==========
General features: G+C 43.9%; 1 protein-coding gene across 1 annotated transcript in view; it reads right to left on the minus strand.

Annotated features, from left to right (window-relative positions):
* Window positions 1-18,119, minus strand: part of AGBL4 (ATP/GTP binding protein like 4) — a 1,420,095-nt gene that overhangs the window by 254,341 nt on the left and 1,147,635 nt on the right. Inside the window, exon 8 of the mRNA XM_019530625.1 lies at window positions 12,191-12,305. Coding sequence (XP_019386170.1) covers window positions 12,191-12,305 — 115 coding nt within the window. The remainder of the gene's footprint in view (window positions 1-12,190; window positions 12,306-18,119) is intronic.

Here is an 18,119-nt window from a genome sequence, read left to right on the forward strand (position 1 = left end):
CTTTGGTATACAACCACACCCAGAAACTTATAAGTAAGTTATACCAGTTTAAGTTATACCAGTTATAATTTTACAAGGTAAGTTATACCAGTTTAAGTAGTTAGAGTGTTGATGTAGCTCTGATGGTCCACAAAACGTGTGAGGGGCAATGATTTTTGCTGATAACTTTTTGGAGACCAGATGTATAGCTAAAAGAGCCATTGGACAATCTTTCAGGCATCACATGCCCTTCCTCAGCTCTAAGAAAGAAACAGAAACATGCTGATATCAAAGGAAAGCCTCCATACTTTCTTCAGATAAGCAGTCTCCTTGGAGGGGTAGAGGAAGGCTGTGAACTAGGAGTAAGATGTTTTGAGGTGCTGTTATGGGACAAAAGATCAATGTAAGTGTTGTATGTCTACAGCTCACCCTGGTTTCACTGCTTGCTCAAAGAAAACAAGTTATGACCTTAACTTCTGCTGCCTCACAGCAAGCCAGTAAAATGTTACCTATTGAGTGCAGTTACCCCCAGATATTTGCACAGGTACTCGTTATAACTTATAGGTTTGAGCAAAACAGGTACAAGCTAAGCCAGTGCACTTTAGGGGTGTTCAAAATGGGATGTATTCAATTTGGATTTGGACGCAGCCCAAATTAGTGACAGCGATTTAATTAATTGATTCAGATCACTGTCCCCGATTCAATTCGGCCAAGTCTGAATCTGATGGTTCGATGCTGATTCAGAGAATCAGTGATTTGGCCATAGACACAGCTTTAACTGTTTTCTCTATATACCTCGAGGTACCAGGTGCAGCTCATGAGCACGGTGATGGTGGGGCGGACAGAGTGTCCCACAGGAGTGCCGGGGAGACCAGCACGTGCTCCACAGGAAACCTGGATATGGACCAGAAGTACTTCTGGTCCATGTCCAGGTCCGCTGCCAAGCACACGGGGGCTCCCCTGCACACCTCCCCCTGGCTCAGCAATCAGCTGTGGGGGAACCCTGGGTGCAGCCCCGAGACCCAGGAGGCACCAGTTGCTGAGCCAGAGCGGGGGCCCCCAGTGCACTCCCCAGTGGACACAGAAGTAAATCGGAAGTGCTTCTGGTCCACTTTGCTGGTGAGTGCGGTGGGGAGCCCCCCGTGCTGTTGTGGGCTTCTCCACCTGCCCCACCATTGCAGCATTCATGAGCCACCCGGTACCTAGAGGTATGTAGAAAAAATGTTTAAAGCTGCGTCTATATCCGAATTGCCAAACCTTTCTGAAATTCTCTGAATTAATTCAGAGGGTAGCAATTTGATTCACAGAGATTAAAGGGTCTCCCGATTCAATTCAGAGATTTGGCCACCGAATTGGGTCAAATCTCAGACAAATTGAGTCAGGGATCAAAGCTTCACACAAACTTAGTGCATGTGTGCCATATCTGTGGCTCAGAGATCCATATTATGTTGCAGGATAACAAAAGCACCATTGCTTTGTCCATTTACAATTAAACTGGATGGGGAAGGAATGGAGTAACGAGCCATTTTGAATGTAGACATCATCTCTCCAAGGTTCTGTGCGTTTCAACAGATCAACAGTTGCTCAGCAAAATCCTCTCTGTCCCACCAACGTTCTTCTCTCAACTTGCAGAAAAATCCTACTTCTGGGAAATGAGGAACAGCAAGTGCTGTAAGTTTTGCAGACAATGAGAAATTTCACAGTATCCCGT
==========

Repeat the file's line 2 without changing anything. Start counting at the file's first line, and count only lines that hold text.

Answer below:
Annotated features, from left to right (window-relative positions):